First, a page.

We know that communication technologies that transmit ECGs directly to a smart phone or mobile device allow rapid viewing of ECGs by experts and can be used to overcome logistical and geographic barriers to care. This approach has been proven to reduce E2B times, reduce mortality, reduce morbidity, reduce cardiac damage following STEMI, and improve clinical outcomes.  
We hypothesized that by improving logistics, visual clarity, touch screen manipulation, and more data for analysis, providers may be able to more quickly and accurately interpret ECG findings. We delivered this with AirStrip Cardiology™ and we added simultaneous and comparative access to historical ECGs from hospital ECG management systems and from EMS in the field. We demonstrated this technology in previous blog entries. 
Over the past several months, we have successfully deployed this technology at a number of hospitals. At least 50 clinicians, most of them cardiologists, are presently using AirStrip Cardiology in a dozen facilities at three major health systems across the country – and that number is expected to quadruple by mid-July 2011.
The preliminary results show a great deal of promise. Physicians currently using AirStrip Cardiology have already reported that the clear, concise resolution and touch-enabled analytics significantly improved their ability to diagnose specific conditions, fostered more timely decisions, supported more rapid intervention, and afforded them an experience of freedom and workflow efficiency. This feedback is consistent across all users. We will publish our physician surveys in whitepapers and highlight them in future blogs.
We are learning that great things can happen with mobile, digital, enhanced ECG. For example, AirStrip Cardiology hospital clients have reported improved STEMI patient care, including reduced time to intervention and reduced false activation of the cath lab. Preliminary findings by hospitals include:
- A median time of 9 minutes from ECG acquisition to view time by a cardiologist, with a resultant 7 - 15 minute reduction in time to intervention.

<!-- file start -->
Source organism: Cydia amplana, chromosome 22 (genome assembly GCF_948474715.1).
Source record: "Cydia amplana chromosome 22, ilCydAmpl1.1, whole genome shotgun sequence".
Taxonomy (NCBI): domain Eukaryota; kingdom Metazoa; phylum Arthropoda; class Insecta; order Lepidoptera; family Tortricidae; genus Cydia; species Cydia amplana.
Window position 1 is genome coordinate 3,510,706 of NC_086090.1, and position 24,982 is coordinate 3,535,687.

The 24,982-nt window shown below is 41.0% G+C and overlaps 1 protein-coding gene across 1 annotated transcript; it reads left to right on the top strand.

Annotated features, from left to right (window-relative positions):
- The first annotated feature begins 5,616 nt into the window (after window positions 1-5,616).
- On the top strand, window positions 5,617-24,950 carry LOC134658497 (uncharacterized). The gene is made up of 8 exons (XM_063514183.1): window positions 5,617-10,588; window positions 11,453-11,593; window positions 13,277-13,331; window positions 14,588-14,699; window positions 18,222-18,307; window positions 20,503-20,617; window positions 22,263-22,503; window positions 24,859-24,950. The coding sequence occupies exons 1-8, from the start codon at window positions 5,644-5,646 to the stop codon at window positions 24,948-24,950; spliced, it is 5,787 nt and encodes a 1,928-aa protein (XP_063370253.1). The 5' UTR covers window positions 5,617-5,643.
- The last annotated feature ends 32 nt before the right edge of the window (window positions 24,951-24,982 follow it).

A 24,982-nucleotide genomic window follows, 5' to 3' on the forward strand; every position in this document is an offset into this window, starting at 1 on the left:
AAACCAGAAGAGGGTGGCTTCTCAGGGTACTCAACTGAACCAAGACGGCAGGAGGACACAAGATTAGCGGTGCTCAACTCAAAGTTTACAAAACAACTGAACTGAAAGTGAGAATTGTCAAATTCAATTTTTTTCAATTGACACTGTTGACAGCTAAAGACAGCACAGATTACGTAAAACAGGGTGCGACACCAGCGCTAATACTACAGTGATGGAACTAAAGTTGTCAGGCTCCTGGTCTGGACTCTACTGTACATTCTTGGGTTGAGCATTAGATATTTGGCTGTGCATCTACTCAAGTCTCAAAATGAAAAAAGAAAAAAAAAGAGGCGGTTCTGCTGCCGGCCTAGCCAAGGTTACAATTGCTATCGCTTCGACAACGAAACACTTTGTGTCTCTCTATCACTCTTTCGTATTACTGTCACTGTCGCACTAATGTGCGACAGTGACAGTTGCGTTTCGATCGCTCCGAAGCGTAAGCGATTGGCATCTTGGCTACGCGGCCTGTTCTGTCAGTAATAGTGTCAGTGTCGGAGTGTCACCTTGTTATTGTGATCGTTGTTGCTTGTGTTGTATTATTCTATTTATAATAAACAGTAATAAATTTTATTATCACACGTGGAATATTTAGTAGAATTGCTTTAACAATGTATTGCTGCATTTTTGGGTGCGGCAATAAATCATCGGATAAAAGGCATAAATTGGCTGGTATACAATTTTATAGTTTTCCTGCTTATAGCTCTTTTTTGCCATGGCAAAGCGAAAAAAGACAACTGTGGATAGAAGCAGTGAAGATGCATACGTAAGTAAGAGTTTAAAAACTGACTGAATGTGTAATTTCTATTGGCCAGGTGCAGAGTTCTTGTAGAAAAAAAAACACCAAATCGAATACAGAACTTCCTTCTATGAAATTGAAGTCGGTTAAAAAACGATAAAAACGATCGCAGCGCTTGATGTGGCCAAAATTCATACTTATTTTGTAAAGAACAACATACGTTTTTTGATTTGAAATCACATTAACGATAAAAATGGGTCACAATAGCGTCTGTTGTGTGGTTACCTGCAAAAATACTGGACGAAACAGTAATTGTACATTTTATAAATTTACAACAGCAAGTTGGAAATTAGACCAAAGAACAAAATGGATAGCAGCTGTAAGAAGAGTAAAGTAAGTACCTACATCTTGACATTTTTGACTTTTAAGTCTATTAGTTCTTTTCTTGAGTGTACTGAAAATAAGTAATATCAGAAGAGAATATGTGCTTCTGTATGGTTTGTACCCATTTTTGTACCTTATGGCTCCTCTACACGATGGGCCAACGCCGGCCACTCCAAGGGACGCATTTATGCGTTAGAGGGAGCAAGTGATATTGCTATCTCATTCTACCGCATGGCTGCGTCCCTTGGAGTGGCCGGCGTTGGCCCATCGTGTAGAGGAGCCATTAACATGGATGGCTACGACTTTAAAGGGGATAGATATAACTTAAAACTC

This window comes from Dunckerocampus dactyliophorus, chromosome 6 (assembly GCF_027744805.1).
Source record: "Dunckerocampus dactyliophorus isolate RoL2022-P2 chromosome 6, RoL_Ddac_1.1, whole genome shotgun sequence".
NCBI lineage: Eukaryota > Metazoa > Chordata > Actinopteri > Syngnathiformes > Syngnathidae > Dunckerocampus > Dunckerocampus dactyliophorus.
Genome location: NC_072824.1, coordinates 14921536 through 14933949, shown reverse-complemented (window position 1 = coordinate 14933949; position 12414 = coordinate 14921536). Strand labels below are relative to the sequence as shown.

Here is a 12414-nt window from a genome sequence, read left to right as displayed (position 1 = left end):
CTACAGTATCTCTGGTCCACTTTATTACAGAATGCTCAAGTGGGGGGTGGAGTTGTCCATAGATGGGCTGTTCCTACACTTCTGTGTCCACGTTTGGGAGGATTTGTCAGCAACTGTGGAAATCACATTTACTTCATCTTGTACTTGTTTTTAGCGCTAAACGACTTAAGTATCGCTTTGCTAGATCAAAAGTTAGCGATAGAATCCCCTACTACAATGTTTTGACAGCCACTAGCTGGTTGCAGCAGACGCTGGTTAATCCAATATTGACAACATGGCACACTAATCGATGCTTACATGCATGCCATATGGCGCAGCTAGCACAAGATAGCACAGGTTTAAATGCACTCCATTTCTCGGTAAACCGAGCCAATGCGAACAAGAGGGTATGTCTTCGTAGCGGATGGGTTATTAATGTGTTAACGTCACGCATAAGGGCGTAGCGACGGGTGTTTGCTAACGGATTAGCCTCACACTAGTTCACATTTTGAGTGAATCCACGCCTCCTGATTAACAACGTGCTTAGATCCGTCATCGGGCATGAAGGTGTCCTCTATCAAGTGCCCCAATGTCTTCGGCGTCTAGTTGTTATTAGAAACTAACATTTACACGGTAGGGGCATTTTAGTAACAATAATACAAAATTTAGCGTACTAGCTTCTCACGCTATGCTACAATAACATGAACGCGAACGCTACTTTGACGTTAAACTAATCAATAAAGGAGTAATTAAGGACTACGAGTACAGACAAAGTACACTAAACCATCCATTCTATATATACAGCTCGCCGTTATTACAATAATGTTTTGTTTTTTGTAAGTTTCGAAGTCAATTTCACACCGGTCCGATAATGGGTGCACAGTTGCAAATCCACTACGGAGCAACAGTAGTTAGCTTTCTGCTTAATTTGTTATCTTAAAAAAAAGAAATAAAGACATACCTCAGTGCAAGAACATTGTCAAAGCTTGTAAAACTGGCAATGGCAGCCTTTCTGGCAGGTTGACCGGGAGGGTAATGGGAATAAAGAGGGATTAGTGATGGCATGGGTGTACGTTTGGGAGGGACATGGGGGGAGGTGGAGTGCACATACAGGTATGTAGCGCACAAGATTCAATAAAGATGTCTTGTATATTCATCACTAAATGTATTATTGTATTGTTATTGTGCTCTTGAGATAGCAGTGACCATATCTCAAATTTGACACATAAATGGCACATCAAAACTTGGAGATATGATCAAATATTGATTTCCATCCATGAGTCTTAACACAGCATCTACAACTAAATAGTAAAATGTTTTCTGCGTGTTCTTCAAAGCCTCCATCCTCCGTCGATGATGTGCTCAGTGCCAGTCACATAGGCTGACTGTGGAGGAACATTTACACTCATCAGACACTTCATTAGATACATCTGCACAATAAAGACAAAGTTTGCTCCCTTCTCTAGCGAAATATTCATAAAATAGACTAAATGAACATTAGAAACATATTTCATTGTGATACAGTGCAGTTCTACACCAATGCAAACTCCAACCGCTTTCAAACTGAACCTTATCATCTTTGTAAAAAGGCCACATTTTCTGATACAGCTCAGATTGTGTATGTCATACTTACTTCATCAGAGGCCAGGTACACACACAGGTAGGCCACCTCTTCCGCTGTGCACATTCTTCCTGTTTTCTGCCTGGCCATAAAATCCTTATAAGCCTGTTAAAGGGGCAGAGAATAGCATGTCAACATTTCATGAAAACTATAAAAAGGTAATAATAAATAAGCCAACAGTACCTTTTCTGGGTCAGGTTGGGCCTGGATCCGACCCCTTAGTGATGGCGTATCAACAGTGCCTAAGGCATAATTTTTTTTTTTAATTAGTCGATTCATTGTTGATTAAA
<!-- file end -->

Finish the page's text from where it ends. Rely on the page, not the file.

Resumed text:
- A reduced length of stay of 0.85 days per STEMI case, attributed to earlier intervention. Each STEMI day saved is estimated at $2,500.
- A 4% -5% reduction in false activation of the cardiac cath lab. The savings per false activation prevented is estimated at $7,500.
How? Physicians and program directors are attributing these benefits to the following features:
- Immediate, anytime, anywhere access to ECGs, creating the “un-tethered” cardiologist
- Twentyfold improvement in visual display over paper tracings and pdfs;
- Automated interval & axis deviation measurement and more digital data;
- Elongated strips, making pattern variability more apparent;
- Access to historical tracings, allowing serial presentation and comparison
We will continue to share lessons learned from the deployment of this mobility solution. We are offering a complimentary webinar series detailing customer results from the use of this technology. We’ll post a link to the registration page in our next blog.
 Sanchez-Ross M, Oghlakian G, Maher J, Patel B, Mazza V, Hom D, Dhruva V, Langley D, Palmaro J, Ahmed S, Kaluski E, Klapholz M. The STAT-MI (ST-Segment Analysis Using Wireless Technology in Acute Myocardial Infarction) trial improves outcomes. JACC Cardiovasc Interv. 2011 Feb;4(2):222-7. Patients had significantly shorter D2B times (63 minutes versus 119); lower peak troponin I (39.5 ng/ml vs. 87.6); creatine phosphokinase-MB (126.1 ng/ml vs. 290.3); higher left ventricular ejection fractions (50% vs. 35%); and shorter LOS (3 days vs. 5.5 days).
 Khot UN, Johnson ML, Ramsey C, Khot MB, Todd R, Shaikh SR, Berg WJ. Emergency department physician activation of the catheterization laboratory and immediate transfer to an immediately available catheterization laboratory reduce door-to-balloon time in ST-elevation myocardial infarction. Circulation. 2007 Jul 3;116(1):67-76. Epub 2007 Jun 11.